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As a young girl in August, there was Little League Baseball Championship to watch as the end of the summer dawned and school was about to start.

Depending on the summer, I would watch with family friends and we’d marvel at the twelve to thirteen year old boys who played baseball with heart.

(Photo Credit:  Brian Garfinkel/Getty Images)

Mo’ne Davis (Photo Credit: Brian Garfinkel/Getty Images)

In 2014, I watched again. That summer, the world met Mo’ne Davis, who was one of two girls in the final tournament.

Mo’ne Davis wowed the world, pitching a shut-out and getting a hit as a batter.

She turned heads and raised the bar about women in male-dominated sports.

Soon after that summer watching Mo’ne play with the boys, FOX had Pitch hit the small screen. What I feel in love with with Mo’ne Davis was given a few face: Ginny Baker [as portrayed by actress Kylie Bunbury.]

While Mo’ne played with pre-teen boys, Ginny Baker plays with the men. Men of Major League Baseball. It’s no easy task to be the lone girl in the room, testosterone all through the clubhouse.

What happens?

Ginny succeeds. It’s not easy, to be sure, but for a woman watching another woman play with the guys, getting there is the success.

Kylie Bunbury as Ginny Baker in Pitch

Kylie Bunbury as Ginny Baker in Pitch

As in most of my life, there are guys who don’t trust Ginny for her skill or her finesse, but as the end of the season closed, Ginny was so close to a no-hitter.

She was just like every other pitcher who had gone through a game without a hit.

In a world where life wants to throw lemons at everyone from left and right, Ginny Baker’s success showed the world that half the population isn’t lesser than these men who hit balls over three hundred feet and throw a ball over one hundred miles an hour.

Pitch is a show that allows women to finally see that in sports, we don’t just have to play with the other girls. Mo’ne Davis and Ginny Baker are two women (one real and one fictitious) who defy odds and make it clear that just maybe the glass ceiling’s ready to be smashed in every part of society.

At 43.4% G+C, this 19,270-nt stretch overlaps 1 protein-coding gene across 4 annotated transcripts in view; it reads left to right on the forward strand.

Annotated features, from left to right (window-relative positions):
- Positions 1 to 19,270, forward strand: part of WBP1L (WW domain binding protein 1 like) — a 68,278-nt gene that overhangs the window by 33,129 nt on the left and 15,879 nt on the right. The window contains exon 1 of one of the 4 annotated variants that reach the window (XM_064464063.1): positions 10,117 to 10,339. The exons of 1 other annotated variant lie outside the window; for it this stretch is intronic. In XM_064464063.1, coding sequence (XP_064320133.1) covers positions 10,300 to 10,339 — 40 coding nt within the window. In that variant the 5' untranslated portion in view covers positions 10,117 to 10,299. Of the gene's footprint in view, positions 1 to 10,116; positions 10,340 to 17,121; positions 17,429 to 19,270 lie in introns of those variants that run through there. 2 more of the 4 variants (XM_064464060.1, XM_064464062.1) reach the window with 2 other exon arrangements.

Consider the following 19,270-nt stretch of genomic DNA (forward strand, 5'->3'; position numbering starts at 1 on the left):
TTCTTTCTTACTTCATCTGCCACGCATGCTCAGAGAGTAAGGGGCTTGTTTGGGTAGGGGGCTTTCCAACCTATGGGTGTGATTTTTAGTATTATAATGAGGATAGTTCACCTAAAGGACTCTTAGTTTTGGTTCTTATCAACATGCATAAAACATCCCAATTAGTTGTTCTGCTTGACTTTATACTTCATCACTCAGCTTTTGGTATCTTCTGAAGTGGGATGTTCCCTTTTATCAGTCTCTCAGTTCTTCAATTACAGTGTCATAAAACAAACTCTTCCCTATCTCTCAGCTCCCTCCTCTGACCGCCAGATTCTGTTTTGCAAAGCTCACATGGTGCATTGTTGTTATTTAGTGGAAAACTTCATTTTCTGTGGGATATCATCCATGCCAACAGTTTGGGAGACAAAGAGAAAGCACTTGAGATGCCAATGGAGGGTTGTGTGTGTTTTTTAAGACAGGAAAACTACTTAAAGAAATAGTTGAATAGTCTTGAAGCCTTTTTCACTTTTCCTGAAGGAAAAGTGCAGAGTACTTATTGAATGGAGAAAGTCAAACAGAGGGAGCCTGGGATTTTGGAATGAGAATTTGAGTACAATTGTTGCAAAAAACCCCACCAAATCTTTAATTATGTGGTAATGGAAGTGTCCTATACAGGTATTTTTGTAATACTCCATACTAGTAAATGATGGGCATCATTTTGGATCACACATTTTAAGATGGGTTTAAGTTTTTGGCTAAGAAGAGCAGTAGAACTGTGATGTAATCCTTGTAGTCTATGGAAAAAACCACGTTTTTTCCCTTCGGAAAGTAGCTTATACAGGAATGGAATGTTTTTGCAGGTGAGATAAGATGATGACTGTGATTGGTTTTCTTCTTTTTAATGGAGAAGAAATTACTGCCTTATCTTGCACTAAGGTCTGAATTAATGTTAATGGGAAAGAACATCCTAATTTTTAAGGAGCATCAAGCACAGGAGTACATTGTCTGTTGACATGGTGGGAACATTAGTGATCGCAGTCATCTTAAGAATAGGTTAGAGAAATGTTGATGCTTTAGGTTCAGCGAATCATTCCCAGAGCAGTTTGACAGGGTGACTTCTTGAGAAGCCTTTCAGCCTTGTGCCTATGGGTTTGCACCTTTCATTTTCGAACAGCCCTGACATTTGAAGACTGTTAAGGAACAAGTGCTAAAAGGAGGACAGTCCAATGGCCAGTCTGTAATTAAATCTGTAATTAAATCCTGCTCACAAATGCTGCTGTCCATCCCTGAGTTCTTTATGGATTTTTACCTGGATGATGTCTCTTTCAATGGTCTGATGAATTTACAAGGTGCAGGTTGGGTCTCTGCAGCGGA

The message of Pitch didn’t reach as many people as I’d like, but I still hope that the ratings are good enough for another season. Ginny’s recovery from her injury is too important (and too real for sports fans) to not root for her and hope for a longer narrative.

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arnold-palmer

Sunday evening, one of America’s great golf ambassadors, Arnold Palmer, passed away. He was the driving force for golf in America in the 1960s, shaping how and when Americans watched and cared for golf as a sport.

My life has been shaped by golf from a young age. My father is an avid golfer, albeit a golfer with a twenty handicap. But, he loves the sport and he wanted me to love it too. It was one of those constants: if there was a major tournament that weekend, there would be golf on one television.

Looking back now, golf wouldn’t have been the staple of my house without Arnold Palmer and his passion and skill. Between the late 1950s and early 1960s, Palmer won numerous tournaments with class and flare. He made golf exciting, he made it look like something that could appeal to everyman.

Two of golf’s other ambassadors, Jack Nicklaus and Tiger Woods, were fans of Palmer’s style and grace of the game. They followed in Palmer’s footsteps, creating a game that mattered to hundreds of people.

His death, complications from heart problems, will leave a hole in the golf world. The world that lives and dies on birdie puts, the lip of the cup foiling the perfect shot on the green, and the long drive that lands in the middle of the green.

To say that Palmer had a lasting impact on the game of gold is an understatement. Television, sports television especially, thrive on excitement, great runs and dramatic finishes. Palmer provided all of those and more, returning to tournaments as recently as this summer, reminding all the fans that he still cared about the game and his role in it.

Sunday wasn’t just the day we lost a gold legend, but we also lost one great man.

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